On Jeffords, Dubya Does a Dukakis

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A kind of wistful Republican damage control made these points:

  • James Jeffords was never really a Republican anyway; he was a RINO (Republican In Name Only) who voted consistently liberal.

  • That 50-50 Senate split was a fiction in any case. Real Republicans numbered considerably fewer.

    Therefore, as the spin construes it, Jeffords' defection means little. Good riddance. A piece on National Review Online refers to Jeffords as RuPaul.

    But the consequences will be real and considerable. The Senate will reorganize itself around the new arithmetic — turning over the committee chairmanships and the Senate leadership itself. The impact on Bush's judicial appointments alone will be enormous.

    The White House would be wise to read the Jeffords affair as a symptom of its own deficiencies, and a warning of dangers ahead. The White House would be foolish to see the Jeffords apostasy merely as a disruptive little treachery by an enemy within.

    Now that Jeffords has upset the fragile ecology of the tundra, the Bush administration needs to lead itself to a period of introspection. There's a fatal pattern at work, and the election of 2002 is approaching at the speed of light. Unless the Bush people find a way to reverse an ancient pattern of complacent Republican navigation — the habit of running aground on the rocks of their own stupidity — then 2002 is going to be a disaster for them.

    Ronald Reagan disproved the instinctive Republican tenet that real men don't need public relations. In any case, the Bush White House's public relations have been clumsy and dumb. There's a cheerful tendency to walk into doors. There's a strange inability to foresee trouble, to repair public misperceptions, and to mount articulate counterattacks. Republicans cannot blame it all on the liberal bias of the media.

    In the fall of 1988, I switched back and forth, traveling with the presidential campaigns of Michael Dukakis and of Vice President George Bush. With the Dukakis campaign, I felt as if I was watching high school football — fumbles, missed blocks, lost luggage, half-filled auditoriums, adolescent amateurism. The Bush campaign, on the other hand, was professional football: clickity-click clockwork, perfect timing, glitzy graphics, all the legacy of Mike Deaver image-control and perfectionism.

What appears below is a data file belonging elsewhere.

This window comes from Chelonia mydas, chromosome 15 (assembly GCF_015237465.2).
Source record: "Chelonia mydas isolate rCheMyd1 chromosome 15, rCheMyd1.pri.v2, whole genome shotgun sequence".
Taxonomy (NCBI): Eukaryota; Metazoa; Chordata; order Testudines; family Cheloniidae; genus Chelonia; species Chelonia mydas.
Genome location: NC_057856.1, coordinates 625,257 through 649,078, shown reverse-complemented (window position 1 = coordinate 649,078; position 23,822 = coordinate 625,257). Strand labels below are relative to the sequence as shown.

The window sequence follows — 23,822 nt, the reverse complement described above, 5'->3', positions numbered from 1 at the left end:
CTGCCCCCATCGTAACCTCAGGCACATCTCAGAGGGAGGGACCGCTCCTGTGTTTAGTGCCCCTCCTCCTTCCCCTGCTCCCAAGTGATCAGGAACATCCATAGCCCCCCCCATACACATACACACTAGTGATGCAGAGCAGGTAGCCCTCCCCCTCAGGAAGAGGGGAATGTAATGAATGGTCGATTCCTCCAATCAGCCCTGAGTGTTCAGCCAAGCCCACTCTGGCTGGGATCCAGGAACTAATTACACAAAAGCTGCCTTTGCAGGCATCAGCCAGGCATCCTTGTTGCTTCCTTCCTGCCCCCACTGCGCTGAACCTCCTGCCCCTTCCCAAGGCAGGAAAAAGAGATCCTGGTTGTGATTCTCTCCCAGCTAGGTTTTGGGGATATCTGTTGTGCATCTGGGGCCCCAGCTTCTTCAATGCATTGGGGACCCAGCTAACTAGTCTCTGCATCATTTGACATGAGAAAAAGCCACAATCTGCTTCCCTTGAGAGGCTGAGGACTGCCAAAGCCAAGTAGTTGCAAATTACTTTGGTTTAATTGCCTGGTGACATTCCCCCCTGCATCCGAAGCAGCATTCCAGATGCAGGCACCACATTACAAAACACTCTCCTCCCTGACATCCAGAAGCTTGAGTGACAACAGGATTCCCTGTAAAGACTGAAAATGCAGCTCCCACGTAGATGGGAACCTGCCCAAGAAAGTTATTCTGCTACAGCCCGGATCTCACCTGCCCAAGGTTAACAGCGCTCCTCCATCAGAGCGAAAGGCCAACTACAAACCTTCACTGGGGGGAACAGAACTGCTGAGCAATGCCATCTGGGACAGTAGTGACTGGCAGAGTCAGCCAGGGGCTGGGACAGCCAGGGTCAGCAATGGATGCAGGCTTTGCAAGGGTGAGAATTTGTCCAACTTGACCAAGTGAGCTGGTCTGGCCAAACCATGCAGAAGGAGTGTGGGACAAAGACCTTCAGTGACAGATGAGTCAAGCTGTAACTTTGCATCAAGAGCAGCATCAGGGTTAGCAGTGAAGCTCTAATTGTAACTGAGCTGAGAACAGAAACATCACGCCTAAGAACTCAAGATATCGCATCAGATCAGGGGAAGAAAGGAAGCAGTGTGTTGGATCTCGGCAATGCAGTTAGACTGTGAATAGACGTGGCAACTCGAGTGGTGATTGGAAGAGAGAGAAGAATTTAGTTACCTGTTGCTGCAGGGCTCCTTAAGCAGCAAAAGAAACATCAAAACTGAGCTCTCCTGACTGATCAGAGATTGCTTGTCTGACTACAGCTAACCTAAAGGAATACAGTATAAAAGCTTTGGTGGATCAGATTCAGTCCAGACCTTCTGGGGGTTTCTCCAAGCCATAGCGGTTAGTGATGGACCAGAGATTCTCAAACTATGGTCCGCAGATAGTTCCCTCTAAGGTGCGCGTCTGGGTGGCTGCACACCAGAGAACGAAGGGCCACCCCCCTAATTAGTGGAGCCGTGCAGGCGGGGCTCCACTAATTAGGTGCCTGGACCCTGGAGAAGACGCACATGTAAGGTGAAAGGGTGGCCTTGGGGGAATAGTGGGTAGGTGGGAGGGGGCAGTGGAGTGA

In the George W. Bush White House, there seems to have been a reversal. Bush has Dukakis tendencies.

    Dukakis posed in that ridiculous tankman's hat, sitting in the turret like Snoopy. The other day while watching George W. Bush accepting his honorary degree at Yale, I sensed a Dukakis moment. I understand that the overall effect of the speech, if you were there in New Haven, was not as embarrassing as the soundbites. I saw only the television clips, and they were painful — the towel-snapper's smirk, the jokes about how if you are a C student you may get to be president, and if you drop out (as Dick Cheney did) you get to be vice president, and about not being able to remember everything that happened to him at Yale. The effect was not endearing, but demeaning to the office that was held by Thomas Jefferson, Abraham Lincoln, Theodore Roosevelt, Franklin Roosevelt. I have tried for months to be fair to George W. Bush, but that scene in New Haven gave me a rush of something like contempt.

    The White House evidently mishandled the Jeffords affair — even though his defection might have been only a matter of time anyway.

    But the substance of the Bush agenda, especially on energy and the environment, has been advanced in a manner that has sometimes seemed willfully maladroit. There is a massive blind spot in the White House, and oddly, it seems, in Dick Cheney — an obliviousness to just how bad they are beginning to look in the eyes of the decisive middle third of the electorate.

    Some of the criticism of the Bush administration, especially on issues like arsenic and Kyoto, has been maliciously unfair. But effective. The strange thing is that the White House has not been better at countering it.

    Post-Jeffords, it is, in any case, a new game of football, and George W. Bush had better learn to play more like a professional.